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Avaya and Symbol combine voice, mobile technologies

Avaya and Symbol combine voice, mobile technologies

Symbol Technologies and Avaya Thursday jointly unveiled a handheld computer from Symbol that works wirelessly with Avaya's IP telephony software and applications.

The collaborative technology is aimed at a variety of markets but is most likely to catch on first with retail and health care workers, said Fritz Ollom, senior manager of product marketing at Avaya, in an interview. Holtsville, N.Y.-based Symbol is providing its MC50 Enterprise Digital Assistant handheld, as well as a wireless switch and access ports, while Basking Ridge, N.J.-based Avaya is providing the Avaya IP Softphone, which is based on the Avaya Communication Manager platform, he said.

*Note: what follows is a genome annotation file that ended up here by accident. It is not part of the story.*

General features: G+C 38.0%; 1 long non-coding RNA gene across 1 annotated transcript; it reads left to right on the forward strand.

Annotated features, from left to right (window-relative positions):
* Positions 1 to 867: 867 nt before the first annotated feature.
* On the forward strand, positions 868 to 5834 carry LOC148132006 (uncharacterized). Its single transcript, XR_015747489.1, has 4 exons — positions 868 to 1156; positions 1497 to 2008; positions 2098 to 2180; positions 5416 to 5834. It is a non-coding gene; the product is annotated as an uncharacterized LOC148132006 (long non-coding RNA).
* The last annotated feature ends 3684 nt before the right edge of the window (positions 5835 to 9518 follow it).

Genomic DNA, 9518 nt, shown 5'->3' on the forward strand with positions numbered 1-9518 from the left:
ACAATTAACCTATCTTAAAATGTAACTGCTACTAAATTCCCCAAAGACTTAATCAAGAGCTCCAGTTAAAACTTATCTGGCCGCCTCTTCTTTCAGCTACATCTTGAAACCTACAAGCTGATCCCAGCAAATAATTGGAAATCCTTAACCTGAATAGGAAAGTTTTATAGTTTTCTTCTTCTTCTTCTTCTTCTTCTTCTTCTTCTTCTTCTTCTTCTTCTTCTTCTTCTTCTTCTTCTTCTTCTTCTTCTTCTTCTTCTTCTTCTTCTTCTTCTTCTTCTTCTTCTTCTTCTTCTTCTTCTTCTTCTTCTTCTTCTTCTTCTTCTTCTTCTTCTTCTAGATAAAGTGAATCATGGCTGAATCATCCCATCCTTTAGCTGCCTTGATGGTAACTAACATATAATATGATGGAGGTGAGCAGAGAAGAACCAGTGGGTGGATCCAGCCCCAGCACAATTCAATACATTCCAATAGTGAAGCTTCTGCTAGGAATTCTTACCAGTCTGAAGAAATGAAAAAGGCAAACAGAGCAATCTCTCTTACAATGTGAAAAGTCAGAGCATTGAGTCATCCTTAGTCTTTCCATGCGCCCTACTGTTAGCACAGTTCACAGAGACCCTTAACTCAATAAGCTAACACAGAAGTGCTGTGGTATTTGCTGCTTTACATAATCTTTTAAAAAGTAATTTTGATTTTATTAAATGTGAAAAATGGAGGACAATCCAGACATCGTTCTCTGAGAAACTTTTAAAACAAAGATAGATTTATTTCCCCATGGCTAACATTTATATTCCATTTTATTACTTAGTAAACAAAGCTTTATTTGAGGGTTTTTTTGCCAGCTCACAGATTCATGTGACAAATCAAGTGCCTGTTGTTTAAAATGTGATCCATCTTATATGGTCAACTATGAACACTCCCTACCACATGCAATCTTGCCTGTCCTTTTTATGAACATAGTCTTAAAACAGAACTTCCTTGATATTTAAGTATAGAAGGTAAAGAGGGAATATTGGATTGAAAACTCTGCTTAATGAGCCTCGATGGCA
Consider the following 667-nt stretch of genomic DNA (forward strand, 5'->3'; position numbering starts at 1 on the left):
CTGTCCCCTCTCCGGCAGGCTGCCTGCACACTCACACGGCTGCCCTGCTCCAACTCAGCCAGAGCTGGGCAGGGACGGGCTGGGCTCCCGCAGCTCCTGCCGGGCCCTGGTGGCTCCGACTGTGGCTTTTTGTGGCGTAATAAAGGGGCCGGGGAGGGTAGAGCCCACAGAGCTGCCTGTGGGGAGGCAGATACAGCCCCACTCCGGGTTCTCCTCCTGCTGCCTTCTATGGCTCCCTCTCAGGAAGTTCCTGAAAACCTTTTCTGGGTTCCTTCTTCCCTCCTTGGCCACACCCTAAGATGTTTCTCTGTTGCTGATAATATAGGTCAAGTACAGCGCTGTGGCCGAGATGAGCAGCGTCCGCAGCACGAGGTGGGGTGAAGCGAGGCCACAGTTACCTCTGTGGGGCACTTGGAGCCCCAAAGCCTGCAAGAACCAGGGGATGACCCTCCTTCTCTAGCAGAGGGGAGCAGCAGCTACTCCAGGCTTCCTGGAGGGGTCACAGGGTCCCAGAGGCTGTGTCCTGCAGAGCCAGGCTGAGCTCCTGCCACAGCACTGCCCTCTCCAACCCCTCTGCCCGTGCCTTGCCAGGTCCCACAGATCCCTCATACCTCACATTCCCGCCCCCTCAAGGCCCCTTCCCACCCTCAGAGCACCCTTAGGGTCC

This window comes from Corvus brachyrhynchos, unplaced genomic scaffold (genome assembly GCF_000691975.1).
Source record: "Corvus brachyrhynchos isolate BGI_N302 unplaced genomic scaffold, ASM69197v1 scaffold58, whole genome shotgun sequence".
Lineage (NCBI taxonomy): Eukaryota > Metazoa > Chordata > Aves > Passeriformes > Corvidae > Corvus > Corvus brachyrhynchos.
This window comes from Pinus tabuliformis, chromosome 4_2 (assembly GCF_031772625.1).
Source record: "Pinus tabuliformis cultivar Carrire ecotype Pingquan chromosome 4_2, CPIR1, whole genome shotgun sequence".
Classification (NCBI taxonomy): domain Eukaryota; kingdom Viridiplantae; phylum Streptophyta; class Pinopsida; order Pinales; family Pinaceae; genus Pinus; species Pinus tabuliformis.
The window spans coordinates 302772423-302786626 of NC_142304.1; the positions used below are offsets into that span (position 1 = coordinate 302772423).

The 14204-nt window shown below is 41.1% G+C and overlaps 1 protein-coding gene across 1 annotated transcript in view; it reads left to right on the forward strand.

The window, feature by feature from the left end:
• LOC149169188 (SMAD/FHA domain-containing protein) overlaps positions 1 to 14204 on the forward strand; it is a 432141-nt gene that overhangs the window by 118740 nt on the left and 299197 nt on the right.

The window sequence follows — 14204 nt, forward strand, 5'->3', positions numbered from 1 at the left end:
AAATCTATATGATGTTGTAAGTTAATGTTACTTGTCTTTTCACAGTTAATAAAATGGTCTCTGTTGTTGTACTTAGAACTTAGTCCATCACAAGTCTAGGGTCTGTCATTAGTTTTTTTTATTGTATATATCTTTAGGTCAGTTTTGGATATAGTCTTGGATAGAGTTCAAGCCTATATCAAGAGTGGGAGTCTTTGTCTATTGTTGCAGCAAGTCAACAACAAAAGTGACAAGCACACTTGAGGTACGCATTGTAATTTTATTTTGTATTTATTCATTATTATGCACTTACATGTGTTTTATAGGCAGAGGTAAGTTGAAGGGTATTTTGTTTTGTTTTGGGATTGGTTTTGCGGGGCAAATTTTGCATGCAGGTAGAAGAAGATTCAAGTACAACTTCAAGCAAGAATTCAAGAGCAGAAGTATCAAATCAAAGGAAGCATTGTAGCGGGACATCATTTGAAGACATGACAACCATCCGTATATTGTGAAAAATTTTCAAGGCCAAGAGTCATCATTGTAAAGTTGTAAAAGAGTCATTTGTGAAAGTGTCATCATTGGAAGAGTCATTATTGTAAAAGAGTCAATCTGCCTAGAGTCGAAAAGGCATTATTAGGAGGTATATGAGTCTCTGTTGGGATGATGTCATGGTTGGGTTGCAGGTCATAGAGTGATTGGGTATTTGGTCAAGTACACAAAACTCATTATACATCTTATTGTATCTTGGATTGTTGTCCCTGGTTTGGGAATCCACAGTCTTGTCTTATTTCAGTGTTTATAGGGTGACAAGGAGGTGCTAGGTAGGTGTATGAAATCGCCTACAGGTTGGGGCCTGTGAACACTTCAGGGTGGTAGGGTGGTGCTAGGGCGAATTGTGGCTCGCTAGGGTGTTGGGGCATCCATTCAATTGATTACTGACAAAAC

The blending of the products also relies on new Symbol Voice Quality Manager software, which resides on the MC50 and helps provide smooth transitions when a user passes between Wi-Fi access points. The handheld is designed to allow voice-over-IP transmissions at the same time a user works with data applications using the handheld's keyboard.

Although the MC50 is more rugged than most consumer-focused handhelds, it isn't designed to withstand repeated drops on concrete floors, said Chris McGugan, senior director of marketing at Symbol.

Complete pricing information wasn't announced. But Ollom said the MC50 sells for between US$700 and US$1,100, while the softphone software costs US$130 per license.


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